Joseph, then viceroy of Egypt, decides to hold Benjamin to pressure his brothers to bring their father Jacob to Egypt. His true identity is still hidden from his brothers. But Judah steps forward to intervene (Gen. 44:1-14). As Vayigash opens, in an impassioned plea, Judah offers himself in place of Benjamin (Gen. 44:18-34). Where does Judah, who once lacked strength to protect Joseph, finally find the courage? In this midrashic monologue, we imagine Judah recounting the moments just before his audience with the Egyptian leader:
“Years ago, at that pit with my brothers, I acquiesced to their rage. When they wanted to kill Joseph, I faced a terrifying choice: Stand up to them as my brother’s protector or sit back, protect myself, and let the fates decide. Back then, I stood silently by, even when it became clear that our brother’s life was in danger. Only when the option to sell him into slavery presented itself did I choose the lesser of two evils (Gen. 37:25-28). But then I became part of the devastation of our father Jacob. We lied to him, saying that Joseph had died, and we broke his heart. Oh, how our father mourned! Oh, how quickly he aged! (Gen. 37:31-35).
“Then, before my audience with this Egyptian leader, I realized: Here I was again. Caught between impossible choices, should I speak out to protect my brother Benjamin from Pharaoh’s viceroy? Or should I remain quiet, protecting the majority of us, yet subjecting young Benjamin to an unknown fate? Standing up might have endangered my whole family. Returning to Canaan without Benjamin would surely have killed my father.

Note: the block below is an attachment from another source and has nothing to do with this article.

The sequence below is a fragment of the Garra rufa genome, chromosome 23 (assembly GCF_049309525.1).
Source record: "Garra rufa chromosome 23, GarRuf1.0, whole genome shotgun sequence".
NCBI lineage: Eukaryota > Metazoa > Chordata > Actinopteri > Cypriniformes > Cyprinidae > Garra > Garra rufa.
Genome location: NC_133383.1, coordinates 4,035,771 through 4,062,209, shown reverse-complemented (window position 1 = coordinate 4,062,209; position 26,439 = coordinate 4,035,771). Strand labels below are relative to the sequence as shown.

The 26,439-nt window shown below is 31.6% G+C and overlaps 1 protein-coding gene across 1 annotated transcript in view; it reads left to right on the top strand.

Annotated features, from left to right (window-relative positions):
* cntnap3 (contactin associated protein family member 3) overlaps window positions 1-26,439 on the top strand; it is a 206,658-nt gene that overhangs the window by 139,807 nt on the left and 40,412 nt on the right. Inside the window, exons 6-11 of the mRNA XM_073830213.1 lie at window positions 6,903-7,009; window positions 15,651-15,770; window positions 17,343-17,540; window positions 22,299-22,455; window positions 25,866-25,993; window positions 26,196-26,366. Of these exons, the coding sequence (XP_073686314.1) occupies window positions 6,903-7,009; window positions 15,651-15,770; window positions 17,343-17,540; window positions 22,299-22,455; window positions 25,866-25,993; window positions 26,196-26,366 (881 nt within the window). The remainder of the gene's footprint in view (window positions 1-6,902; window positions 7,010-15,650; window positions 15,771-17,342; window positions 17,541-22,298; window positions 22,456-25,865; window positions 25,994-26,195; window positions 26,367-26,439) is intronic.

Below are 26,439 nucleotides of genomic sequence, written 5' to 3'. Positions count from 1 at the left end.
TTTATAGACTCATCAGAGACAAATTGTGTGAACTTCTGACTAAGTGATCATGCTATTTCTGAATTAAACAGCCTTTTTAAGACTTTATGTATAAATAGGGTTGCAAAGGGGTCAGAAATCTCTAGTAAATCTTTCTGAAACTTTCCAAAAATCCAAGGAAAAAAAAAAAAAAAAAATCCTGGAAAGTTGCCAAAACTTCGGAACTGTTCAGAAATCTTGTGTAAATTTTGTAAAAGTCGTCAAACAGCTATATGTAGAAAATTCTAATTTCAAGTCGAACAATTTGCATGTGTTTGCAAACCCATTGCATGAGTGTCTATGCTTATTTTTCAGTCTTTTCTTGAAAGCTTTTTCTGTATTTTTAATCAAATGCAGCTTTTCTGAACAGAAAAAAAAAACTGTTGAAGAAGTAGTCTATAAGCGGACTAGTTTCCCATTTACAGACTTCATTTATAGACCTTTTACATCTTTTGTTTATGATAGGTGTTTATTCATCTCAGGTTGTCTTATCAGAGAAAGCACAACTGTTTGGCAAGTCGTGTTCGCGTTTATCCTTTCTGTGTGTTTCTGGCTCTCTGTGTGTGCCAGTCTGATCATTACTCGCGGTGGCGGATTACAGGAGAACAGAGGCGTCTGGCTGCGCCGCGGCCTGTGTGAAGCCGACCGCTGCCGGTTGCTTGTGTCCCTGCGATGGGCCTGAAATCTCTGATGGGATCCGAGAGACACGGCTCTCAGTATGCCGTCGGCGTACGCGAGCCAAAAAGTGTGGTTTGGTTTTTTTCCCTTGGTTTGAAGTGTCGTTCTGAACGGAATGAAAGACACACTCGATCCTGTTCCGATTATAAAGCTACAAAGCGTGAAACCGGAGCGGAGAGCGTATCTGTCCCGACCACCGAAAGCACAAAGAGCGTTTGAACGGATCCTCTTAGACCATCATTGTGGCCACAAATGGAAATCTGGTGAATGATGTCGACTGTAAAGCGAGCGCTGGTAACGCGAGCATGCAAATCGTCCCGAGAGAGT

“My aunts Bilhah and Zilpah taught me that my grandmother, Rebekah, believed that the Holy One’s Voice guides us (Gen. 25:22-23). But I had never heard that Voice before. And then this happened….”
(Re)discovering The Voice Within
Under such pressure,
I was lost and alone.
I wanted to go home.
So many lives in my hand,
Where and when should I take a stand?
I needed the Voice to guide me.
Unable alone to discern
How to decide this growing concern,
With nowhere else to turn,
With my insides starting to churn,
My disbelief I decided to spurn,
And I cried out:
“Where are You now? I need you!
Where are You?”
Just before I stood before the throne,
When I felt the most alone,
When my anxiety had run its course,
And my crying voice was utterly hoarse,
When I had no tears left to shed,
I sensed it right there in my head,
In the midst of my anguish and fear,
A still, small voice right then I did hear,
Responding with words that declare...
“I am here.”
“I am here,”
Said the Voice,
“And here I always have been,
Right inside you.”
It was the Kol d'mama daka
(That still small Voice inside),
Whispering my father Jacob’s own words
From his encounter by the sulam,
That ladder to heaven,
Achen yesh Adonai bamakom hazeh,
"Behold, [I, Adonai] am in this place" (Gen. 28:10),
And in this moment too.
"I am here,
If you let me in” (Menachem Mendel of Kotzk)
So I wiped away my tears,
Held in check my debilitating fears,
Filled my lungs with breath that seared,